Ransomware Removal Guide

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Category: Trojans

Your computer is your fortress and your gate to the virtual realm, but it can crumble beneath you if the devious Ransomware finds its way in. This dangerous infection eats away at your personal security and personal data one file at a time, and it does that silently. Once you wake up and realize that this malware has slithered in, most – if not all – of your personal files will have been encrypted. What does that mean? That means that the data of your files will be changed to make them unreadable. It is like a code that cannot be unlocked without a simple key. And where is this key? It is in the pocket of a devious cyber criminal who stands behind the infection. It is hard to say if the attacker is also the creator of the infection because it is a clone of Dharma Ransomware, a threat whose removal we have already discussed in a different report. All in all, regardless of who represents it, you need to delete Ransomware because it is a serious threat to your personal files. Ransomware slithers in, runs, and encrypts files silently. You are most likely to be tricked into executing this threat yourself (e.g., by clicking a malicious spam email file attachment), but if you do not suspect anything suspicious, you are unlikely to notice this threat until it reveals itself. You might first uncover the threat when you realize that you cannot open files or when you discover a new extension attached to them. It is “.id-{unique id code}.[].bgtx,” and all encrypted files should have it. It is most likely; however, that the threat would reveal itself using a window. It is launched right after execution, and it carries a ransom note, which is identical to many others we have seen before. The only change is the email address (, using which you can communicate with the creator of Ransomware. Should you? Although the ransom note claims that you need to email to receive more information on how to pay a ransom and recover your personal files, we do not recommend it. If you reveal your email address, you could be flooded with spam emails containing malware, and if you pay the ransom, you are unlikely to receive a decryptor anyway. Just close the ransom note, and focus on the removal of the malicious threat.

If you decide to email the criminal(s) behind Ransomware, you will be pushed to pay a ransom in return for a decryptor that, allegedly, can restore your files. That is the key we discussed earlier. If the ransom does not intimidate you – and it is most likely to be quite hefty – you might decide that paying it is not a terrible idea. If you chose to pay it, remember that you would be taking a huge risk. More likely than not, you would not get what you expect. Most likely, cyber criminals would take your money and disappear, and your email address would be used to expose you to scams and malicious launchers in the future. Even if the creator of Ransomware does not use the email against you, they could sell it to malicious third parties to make a profit. Hopefully, you do not need to take the risk because your files are backed up. Since the ransomware deletes Shadow Volume copies to destroy your system’s backup, you must rely on external (cloud or physical drives) backup. In any case, if you can recover your files from backup, you should not waste any more time to remove the infection.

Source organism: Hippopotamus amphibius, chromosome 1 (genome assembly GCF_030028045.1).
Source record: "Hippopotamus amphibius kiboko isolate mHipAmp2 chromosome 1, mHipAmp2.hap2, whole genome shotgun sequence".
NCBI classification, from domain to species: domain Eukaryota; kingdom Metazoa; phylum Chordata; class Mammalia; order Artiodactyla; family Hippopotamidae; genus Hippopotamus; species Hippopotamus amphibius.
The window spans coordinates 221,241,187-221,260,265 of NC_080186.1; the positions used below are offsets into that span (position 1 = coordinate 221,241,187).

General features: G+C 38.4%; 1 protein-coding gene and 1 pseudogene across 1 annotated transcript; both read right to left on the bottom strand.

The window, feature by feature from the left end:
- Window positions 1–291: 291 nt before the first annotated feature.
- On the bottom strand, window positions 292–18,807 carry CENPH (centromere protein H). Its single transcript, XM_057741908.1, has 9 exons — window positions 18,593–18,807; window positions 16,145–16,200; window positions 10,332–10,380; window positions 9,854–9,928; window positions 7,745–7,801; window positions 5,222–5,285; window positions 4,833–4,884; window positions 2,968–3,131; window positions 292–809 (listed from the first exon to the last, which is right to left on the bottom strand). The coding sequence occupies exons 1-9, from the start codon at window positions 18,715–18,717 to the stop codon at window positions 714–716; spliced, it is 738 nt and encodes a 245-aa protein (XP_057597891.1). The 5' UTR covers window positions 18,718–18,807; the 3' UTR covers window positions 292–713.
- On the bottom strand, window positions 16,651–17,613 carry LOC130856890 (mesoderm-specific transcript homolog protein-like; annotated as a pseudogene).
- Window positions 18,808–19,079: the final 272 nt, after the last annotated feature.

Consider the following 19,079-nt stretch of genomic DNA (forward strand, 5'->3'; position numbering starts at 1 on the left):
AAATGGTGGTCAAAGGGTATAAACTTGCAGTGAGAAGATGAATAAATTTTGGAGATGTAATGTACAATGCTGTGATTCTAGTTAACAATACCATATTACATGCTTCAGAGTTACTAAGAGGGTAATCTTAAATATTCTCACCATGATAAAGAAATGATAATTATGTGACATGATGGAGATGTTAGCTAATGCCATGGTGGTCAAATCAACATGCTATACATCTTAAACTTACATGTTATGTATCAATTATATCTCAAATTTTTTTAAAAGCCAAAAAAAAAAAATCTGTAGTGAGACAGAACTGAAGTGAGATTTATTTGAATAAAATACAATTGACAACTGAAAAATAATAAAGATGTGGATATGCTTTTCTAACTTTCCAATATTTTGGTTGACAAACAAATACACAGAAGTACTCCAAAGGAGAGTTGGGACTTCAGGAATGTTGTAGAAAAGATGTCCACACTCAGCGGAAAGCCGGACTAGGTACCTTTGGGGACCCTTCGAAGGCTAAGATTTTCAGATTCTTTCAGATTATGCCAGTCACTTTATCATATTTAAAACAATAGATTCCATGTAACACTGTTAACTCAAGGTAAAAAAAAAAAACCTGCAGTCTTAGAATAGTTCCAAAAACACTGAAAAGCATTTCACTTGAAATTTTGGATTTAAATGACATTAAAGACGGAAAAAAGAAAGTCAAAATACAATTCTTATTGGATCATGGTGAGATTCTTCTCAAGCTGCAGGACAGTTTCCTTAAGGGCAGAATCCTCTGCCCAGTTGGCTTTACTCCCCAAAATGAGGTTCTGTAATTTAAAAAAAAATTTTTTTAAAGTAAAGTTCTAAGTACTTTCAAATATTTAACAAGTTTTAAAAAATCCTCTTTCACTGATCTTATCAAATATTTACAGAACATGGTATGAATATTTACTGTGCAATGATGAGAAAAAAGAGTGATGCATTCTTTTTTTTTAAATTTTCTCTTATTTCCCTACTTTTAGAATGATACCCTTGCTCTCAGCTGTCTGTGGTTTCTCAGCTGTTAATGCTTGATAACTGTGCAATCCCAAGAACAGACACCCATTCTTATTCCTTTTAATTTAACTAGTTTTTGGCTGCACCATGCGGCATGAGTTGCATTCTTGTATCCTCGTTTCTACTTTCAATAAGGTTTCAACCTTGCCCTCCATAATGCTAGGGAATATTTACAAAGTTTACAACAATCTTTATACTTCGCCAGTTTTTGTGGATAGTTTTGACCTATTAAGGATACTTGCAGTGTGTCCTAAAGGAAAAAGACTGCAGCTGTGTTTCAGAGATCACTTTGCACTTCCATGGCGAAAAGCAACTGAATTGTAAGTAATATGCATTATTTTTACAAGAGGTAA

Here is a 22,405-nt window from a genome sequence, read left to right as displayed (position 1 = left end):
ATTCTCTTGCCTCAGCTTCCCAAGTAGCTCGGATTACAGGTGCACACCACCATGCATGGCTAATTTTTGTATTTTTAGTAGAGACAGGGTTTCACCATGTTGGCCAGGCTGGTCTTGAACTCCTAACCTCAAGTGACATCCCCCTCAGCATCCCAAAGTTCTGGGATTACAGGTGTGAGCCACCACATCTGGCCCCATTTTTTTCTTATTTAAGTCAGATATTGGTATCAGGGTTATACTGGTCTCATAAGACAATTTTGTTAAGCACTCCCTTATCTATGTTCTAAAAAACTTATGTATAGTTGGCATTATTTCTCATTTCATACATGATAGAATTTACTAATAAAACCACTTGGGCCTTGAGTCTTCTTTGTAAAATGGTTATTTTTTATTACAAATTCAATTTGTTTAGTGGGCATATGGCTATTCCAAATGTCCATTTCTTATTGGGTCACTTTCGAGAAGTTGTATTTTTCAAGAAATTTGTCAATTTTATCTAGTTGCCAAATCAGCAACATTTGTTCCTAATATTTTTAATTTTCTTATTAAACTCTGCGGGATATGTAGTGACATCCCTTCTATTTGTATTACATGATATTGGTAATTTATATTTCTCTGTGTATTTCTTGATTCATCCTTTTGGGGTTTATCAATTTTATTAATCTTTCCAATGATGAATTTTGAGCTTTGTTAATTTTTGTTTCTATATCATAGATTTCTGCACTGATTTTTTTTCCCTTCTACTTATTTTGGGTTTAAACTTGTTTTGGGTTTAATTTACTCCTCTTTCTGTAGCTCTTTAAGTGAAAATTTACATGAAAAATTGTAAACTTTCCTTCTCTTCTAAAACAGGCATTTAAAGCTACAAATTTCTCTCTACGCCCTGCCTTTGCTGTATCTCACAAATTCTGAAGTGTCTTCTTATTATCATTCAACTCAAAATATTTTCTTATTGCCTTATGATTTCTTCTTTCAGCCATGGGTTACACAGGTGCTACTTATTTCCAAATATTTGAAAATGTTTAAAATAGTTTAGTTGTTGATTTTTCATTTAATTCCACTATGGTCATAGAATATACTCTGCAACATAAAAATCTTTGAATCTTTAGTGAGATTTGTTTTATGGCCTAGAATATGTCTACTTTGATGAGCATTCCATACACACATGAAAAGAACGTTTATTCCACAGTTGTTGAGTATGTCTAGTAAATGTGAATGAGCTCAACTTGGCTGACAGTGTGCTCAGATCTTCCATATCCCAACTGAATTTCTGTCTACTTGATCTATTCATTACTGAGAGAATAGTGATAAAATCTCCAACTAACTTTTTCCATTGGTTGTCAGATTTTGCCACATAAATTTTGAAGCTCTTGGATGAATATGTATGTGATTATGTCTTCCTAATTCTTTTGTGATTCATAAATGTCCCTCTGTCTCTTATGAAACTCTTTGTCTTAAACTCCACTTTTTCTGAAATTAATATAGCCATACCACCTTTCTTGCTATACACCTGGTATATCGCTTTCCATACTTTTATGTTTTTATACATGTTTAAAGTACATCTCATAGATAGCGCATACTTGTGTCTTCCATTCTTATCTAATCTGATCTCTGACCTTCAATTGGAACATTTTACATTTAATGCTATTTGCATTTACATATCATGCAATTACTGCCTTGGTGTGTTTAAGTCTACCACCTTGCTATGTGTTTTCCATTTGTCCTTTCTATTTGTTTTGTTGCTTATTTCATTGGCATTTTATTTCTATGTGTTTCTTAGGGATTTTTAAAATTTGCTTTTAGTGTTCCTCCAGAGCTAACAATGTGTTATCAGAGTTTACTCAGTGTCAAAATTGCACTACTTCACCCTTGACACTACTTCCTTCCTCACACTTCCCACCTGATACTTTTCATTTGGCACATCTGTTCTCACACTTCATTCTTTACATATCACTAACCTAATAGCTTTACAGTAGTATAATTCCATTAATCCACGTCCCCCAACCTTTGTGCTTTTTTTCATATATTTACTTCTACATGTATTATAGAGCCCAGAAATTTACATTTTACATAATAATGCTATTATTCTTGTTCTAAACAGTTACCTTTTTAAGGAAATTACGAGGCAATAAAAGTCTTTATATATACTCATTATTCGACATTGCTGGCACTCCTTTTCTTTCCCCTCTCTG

Have you noticed the guide below? It shows how to remove Ransomware manually. As you can see, there are quite a few steps, and the process is not exactly straightforward because the launcher of the infection can be anywhere. While we do not want to discourage you from taking on the task, if you are still weighing your options, we suggest utilizing anti-malware software instead. It can simultaneously delete Ransomware and strengthen your operating system’s security to prevent other malicious threats from slithering in. Should you pay the ransom before you remove the malicious threat? We do not recommend it because it is a waste of money. Also, if you can restore files from backup, you do not need to think about this at all.

How to delete Ransomware

  1. Delete the {unknown name}.exefile that launched the infection. It might be found here:
    • %USERPROFILE%\Desktop
    • %USERPROFILE%\Downloads
    • %TEMP%
  2. Launch Windows Explorer by tapping Win+E keys.
  3. Delete a malicious {unknown name}.exefile created by the ransomware in these folders (enter the directory’s path into the Explorer’s bar at the top to access it):
    • %ALLUSERSPROFILE%\Microsoft\Windows\Start Menu\Programs\Startup\
    • %APPDATA%
    • %WINDIR%\system32\
  4. Launch RUN by tapping Win+R keys.
  5. Type regedit.exe and click OK to launch Registry Editor.
  6. Go to HKEY_LOCAL_MACHINE\Software\Microsoft\Windows\Currentversion\Run.
  7. Delete the malicious {random name} value linked to the %WINDIR%\System32\{random letters}.exe file.
  8. Empty Recycle Bin and then quickly install and run a legitimate malware scanner.
Download Remover for Ransomware *
*SpyHunter scanner, published on this site, is intended to be used only as a detection tool. To use the removal functionality, you will need to purchase the full version of SpyHunter. Ransomware Screenshots: Ransomware


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